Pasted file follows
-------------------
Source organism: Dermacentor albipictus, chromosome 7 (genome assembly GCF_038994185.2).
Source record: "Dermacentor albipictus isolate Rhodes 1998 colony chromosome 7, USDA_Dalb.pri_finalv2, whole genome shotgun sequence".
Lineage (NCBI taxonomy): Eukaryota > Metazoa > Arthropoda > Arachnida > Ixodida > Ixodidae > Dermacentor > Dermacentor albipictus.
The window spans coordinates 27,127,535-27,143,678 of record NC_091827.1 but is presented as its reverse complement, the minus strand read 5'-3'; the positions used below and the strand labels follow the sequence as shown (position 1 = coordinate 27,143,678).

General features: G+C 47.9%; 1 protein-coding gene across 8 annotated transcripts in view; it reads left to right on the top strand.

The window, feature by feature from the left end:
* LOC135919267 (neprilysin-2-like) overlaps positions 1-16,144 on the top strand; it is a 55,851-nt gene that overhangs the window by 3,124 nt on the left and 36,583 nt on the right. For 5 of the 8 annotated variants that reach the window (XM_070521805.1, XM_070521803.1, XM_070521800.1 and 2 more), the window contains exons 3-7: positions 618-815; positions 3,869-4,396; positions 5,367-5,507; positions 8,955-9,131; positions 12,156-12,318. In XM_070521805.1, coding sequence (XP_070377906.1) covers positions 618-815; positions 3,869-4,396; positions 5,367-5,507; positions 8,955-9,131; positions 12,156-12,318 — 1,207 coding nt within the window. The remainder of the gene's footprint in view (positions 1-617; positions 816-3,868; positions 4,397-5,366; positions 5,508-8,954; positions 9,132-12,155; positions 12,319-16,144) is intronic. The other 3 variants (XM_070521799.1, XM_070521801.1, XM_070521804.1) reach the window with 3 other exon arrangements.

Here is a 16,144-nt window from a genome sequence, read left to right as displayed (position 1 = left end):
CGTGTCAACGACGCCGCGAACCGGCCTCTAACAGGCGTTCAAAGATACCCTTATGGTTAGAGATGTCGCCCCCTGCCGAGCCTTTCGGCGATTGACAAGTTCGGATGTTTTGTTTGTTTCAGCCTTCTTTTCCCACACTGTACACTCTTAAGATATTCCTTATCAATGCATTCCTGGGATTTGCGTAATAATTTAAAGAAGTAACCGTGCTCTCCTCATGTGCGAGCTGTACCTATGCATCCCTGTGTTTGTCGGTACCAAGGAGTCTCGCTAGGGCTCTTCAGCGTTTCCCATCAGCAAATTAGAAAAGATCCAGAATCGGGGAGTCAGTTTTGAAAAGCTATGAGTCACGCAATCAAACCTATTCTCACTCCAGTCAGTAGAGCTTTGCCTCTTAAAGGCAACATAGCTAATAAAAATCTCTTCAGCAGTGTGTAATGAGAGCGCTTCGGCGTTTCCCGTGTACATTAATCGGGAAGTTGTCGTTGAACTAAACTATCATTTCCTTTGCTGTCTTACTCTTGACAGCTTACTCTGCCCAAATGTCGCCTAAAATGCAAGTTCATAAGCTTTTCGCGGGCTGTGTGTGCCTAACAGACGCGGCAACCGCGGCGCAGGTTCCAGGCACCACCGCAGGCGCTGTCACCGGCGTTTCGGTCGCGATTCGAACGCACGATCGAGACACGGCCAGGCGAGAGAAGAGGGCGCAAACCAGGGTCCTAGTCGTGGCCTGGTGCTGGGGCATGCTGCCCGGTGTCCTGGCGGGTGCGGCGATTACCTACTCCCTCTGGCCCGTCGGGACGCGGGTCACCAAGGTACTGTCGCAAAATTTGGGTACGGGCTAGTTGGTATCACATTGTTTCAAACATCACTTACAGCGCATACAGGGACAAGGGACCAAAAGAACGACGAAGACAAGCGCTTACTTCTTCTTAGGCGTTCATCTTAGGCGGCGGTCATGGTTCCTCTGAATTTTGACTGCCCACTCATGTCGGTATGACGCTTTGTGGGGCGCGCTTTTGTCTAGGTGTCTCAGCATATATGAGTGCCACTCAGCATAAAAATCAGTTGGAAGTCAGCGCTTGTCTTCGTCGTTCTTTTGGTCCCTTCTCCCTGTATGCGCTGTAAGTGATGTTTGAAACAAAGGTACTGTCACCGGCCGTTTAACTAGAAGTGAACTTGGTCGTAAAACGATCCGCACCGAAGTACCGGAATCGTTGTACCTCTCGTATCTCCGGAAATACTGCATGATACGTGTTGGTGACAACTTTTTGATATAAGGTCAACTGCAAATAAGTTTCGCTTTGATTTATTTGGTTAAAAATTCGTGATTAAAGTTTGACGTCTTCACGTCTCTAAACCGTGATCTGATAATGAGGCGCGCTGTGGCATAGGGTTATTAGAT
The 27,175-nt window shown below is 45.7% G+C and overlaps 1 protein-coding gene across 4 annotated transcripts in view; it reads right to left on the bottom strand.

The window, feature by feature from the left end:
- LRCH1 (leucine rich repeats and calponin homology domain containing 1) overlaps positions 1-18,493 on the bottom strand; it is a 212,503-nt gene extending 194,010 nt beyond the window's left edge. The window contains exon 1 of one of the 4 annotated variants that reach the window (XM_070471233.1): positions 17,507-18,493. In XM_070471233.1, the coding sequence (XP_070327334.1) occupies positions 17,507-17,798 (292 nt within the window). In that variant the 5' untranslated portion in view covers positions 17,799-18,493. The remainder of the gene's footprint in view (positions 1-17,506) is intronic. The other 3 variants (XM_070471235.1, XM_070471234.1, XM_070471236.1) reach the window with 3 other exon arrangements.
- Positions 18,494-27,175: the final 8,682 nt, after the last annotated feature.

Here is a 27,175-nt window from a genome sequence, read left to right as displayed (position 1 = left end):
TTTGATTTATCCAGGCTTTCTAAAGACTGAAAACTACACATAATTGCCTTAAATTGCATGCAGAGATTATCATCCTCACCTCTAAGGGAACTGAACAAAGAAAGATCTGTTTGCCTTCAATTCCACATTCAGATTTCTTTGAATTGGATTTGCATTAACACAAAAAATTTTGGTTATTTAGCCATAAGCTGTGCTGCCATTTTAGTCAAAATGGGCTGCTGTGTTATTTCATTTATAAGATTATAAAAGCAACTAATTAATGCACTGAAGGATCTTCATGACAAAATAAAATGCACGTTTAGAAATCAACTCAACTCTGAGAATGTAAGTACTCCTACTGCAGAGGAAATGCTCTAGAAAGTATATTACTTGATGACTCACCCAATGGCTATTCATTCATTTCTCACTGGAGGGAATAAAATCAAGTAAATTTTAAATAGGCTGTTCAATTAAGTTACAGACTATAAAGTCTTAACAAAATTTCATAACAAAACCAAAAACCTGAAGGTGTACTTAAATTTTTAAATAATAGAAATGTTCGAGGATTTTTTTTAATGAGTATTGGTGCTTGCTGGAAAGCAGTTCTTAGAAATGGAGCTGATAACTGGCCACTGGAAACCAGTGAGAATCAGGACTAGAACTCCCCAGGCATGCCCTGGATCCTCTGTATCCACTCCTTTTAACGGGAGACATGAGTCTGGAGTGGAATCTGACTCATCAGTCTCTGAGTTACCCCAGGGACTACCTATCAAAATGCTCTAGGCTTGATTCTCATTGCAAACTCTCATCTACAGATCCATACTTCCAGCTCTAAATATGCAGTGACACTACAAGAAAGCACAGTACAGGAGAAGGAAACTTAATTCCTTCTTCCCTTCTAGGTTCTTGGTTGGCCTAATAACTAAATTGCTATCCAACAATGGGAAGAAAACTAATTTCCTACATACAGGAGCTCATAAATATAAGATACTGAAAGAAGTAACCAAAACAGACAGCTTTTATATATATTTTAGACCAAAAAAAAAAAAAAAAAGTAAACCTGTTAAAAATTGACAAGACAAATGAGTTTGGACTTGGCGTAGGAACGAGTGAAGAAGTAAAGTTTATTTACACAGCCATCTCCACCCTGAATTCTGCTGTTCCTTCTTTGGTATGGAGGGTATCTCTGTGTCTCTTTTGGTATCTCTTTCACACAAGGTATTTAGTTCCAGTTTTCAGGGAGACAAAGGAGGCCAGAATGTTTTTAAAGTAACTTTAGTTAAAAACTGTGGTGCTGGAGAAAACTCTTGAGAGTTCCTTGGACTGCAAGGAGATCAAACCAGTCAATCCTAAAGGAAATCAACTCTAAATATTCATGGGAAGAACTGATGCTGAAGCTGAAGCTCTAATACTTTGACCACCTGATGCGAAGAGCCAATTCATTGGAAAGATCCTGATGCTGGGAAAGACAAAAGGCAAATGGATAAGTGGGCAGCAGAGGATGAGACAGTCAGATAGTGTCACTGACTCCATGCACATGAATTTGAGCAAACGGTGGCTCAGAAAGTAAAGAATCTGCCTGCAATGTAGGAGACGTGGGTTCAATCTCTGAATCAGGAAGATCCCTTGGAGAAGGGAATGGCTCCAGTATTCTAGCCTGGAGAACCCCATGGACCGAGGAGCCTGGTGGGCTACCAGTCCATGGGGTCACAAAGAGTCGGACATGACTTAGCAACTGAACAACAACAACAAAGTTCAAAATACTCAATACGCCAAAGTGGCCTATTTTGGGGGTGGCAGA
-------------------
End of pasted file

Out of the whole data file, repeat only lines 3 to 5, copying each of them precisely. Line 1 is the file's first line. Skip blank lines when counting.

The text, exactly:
Lineage (NCBI taxonomy): Eukaryota > Metazoa > Arthropoda > Arachnida > Ixodida > Ixodidae > Dermacentor > Dermacentor albipictus.
The window spans coordinates 27,127,535-27,143,678 of record NC_091827.1 but is presented as its reverse complement, the minus strand read 5'-3'; the positions used below and the strand labels follow the sequence as shown (position 1 = coordinate 27,143,678).

General features: G+C 47.9%; 1 protein-coding gene across 8 annotated transcripts in view; it reads left to right on the top strand.